AS a child, Katy Gordon used to wonder why her friends didn’t put their hands up when they knew the answers to the questions the teachers were asking. It concerned her when she realised it was because they were scared of what other pupils would think.

Growing up, she became convinced people should not be bound by conformity or constrained by the opinions of others. She found these ideas reflected in the philosophy of the Liberal Democrats but with a demanding full-time job as a careers adviser – first in schools and colleges, later working with employers to help recruit young people and now running the careers service of the University of Strathclyde – she did not feel the need to join the party until Charles Kennedy was in the running for leader back in 1999.

Inspired by him she decided to join, and is now first on the list for the West of Scotland and constituency candidate for Strathkelvin and Bearsden.

“I had always voted Liberal but sometimes you need a push to join, and I wanted to make sure Kennedy was leader,” Gordon remembers. “I did not join because I wanted to be involved in party politics but because of the Liberal ideas Charles Kennedy articulated.”

However, her abilities were soon recognised and she was asked to be a candidate in 2005 in Glasgow South West against Ian Davidson.

While her chances of winning were minimal, she discovered through campaigning with Jo Swinson in East Dunbartonshire that she loved hearing about what people were thinking, what their concerns were and what they needed.

“My professional life is all about helping people to aspire – to look at what is possible, help them to overcome obstacles and give them confidence to achieve what they are aiming for. It is often about giving hope to young people that they can change their lives. In political campaigning that is what we are doing too, and that is what I would do as an MSP.”

A key point in her political career came in 2007, when post offices were being closed all over the country. There were two in particular that Gordon thought could be saved – Hyndland and Kelvindale – so, although she had never run a campaign before, she knocked on doors, started a petition and involved the community council and the media. To her delight, both post offices were saved.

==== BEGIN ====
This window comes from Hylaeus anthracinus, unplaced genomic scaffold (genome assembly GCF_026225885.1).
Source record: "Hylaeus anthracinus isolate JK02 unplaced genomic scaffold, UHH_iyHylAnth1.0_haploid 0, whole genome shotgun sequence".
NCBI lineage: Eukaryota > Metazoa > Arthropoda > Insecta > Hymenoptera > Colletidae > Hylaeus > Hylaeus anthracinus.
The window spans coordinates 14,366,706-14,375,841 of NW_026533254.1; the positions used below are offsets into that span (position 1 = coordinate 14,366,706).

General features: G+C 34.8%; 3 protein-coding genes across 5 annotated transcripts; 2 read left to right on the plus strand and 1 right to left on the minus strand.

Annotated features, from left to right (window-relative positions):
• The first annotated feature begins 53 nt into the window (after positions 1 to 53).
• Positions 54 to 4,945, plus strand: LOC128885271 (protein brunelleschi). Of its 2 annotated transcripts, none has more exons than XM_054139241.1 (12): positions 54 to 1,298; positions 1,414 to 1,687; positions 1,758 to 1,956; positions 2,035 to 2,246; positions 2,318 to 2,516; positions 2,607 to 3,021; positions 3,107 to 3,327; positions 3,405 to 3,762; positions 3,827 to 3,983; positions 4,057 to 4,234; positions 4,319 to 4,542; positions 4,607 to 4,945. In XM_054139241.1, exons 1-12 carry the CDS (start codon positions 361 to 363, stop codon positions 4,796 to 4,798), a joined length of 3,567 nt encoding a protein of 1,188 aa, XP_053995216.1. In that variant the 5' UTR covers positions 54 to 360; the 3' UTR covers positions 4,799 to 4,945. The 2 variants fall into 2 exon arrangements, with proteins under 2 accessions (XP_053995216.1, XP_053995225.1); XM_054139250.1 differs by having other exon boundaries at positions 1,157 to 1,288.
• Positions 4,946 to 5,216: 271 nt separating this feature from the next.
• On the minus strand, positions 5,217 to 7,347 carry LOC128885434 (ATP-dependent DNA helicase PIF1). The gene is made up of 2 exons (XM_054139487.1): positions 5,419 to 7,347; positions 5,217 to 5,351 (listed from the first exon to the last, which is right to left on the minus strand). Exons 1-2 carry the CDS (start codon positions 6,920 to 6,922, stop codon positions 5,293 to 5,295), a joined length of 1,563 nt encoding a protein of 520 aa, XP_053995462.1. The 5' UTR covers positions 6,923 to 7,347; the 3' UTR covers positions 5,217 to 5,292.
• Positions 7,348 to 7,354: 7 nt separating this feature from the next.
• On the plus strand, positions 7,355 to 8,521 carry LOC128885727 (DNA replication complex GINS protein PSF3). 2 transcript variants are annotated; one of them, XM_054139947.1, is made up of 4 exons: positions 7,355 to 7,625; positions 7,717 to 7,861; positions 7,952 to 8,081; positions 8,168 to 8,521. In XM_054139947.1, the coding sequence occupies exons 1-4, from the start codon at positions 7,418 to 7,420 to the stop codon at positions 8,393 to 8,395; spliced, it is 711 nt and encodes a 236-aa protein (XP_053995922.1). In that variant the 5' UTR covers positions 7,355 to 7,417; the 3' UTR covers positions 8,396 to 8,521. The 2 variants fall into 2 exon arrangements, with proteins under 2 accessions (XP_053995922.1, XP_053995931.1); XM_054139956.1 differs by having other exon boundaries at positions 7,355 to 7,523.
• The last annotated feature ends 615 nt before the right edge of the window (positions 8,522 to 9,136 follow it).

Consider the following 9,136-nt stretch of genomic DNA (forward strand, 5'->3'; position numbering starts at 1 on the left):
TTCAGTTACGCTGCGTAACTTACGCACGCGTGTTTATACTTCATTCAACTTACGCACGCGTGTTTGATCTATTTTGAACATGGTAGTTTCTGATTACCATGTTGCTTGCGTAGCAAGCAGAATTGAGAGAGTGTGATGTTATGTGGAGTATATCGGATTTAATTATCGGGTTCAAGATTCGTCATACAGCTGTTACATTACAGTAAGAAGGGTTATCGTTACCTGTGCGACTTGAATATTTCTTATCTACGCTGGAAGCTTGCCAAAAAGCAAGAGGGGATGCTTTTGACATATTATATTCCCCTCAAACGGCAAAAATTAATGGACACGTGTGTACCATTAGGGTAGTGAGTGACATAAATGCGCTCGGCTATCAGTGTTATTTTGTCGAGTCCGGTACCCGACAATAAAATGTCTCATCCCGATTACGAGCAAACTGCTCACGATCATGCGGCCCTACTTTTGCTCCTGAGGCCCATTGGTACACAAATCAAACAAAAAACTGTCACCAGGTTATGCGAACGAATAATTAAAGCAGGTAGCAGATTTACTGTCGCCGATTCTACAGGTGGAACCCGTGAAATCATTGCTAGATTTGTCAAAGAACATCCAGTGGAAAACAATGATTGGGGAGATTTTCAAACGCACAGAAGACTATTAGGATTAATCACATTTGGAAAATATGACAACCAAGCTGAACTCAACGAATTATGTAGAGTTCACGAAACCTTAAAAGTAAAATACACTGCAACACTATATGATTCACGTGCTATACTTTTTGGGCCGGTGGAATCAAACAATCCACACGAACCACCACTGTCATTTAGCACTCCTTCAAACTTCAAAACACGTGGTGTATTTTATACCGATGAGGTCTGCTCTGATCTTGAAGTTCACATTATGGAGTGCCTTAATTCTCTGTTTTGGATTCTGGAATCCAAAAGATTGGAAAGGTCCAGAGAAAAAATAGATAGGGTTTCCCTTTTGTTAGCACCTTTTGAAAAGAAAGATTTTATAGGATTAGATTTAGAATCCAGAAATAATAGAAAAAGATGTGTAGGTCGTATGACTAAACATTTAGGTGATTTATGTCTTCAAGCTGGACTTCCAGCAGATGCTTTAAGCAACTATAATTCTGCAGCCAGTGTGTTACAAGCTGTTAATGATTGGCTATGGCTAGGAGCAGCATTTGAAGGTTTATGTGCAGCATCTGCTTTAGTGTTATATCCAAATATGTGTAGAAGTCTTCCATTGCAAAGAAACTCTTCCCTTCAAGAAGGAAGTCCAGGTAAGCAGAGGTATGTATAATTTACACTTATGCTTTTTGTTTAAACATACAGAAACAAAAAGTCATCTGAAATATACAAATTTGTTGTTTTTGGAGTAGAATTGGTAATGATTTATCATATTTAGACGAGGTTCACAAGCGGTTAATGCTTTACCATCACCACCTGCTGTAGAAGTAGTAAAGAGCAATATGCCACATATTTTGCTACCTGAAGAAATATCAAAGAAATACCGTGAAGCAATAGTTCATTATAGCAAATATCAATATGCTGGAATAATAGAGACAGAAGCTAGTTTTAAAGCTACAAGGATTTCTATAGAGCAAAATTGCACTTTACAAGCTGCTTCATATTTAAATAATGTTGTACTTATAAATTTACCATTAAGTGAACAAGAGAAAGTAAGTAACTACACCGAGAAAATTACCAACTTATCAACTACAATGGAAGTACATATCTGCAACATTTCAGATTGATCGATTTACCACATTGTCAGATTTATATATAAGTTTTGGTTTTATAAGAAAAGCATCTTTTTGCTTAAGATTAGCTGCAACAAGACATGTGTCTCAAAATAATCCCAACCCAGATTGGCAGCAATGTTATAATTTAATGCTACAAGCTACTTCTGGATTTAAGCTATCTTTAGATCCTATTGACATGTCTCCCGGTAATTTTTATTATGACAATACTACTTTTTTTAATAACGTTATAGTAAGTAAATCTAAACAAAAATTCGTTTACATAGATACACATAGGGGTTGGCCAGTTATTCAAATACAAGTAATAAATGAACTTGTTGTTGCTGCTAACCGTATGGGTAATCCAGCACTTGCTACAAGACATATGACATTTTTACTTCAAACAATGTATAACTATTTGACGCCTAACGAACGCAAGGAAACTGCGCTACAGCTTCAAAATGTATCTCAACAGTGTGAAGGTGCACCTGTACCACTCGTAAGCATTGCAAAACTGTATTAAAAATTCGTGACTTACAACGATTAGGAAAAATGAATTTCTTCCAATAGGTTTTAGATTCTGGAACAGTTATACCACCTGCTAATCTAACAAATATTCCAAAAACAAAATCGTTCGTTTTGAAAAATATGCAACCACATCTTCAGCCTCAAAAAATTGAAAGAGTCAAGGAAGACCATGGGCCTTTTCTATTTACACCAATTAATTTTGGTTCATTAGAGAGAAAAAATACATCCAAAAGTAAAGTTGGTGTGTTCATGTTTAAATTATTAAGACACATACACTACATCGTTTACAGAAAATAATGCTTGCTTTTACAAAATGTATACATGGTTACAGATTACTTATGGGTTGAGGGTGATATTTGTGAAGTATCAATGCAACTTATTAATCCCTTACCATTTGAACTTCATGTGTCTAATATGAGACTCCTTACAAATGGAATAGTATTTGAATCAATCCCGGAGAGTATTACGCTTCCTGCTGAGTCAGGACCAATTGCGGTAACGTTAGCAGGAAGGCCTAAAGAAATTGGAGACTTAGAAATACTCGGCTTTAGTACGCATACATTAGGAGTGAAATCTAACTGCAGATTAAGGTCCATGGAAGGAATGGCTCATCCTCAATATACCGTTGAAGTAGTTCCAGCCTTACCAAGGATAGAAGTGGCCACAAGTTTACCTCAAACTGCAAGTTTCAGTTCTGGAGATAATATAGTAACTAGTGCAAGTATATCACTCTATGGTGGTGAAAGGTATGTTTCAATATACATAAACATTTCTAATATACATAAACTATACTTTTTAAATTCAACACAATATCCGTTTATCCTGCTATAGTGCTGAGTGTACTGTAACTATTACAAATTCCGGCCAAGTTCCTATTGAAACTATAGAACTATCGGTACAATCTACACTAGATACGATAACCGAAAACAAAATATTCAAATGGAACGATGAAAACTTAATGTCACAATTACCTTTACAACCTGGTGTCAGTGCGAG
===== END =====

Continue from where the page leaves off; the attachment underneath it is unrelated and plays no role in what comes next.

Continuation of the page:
Since then the 50-year-old has been involved in several campaigns, including the one to stop the nightclub in the Botanic Gardens and the school closure programme. She was also campaign manager for Jo Swinson ahead of last year’s General Election.

If elected, Gordon is sure she could bring her expertise in education to help form policy. “I have worked in education for over 20 years and have worked with employers as well as students, so I know what skills they need,” she says. “I want to make sure that education supports all young people to fulfil their potential. I could bring my professional skills and experience to the parliament as I have not come straight from university to work as an MSP – I’ve had a lifetime of working outside politics.

She adds: “I think there is a need for Liberal voices in Parliament and we also need more women. I want the Scottish Government to stop blaming other people and use the powers we now have to make Scotland the best again."

“People want improvements to their local roads and they don’t want to have to fundraise for text books for their children – that’s ridiculous. We are getting new powers so let’s use them.

“Sometimes at the university we can talk round the houses before making a decision but I like to get on with things. If I see something is wrong I want to do something about it as I have this burning sense of injustice that makes me need to act. I can’t sit there and do nothing.”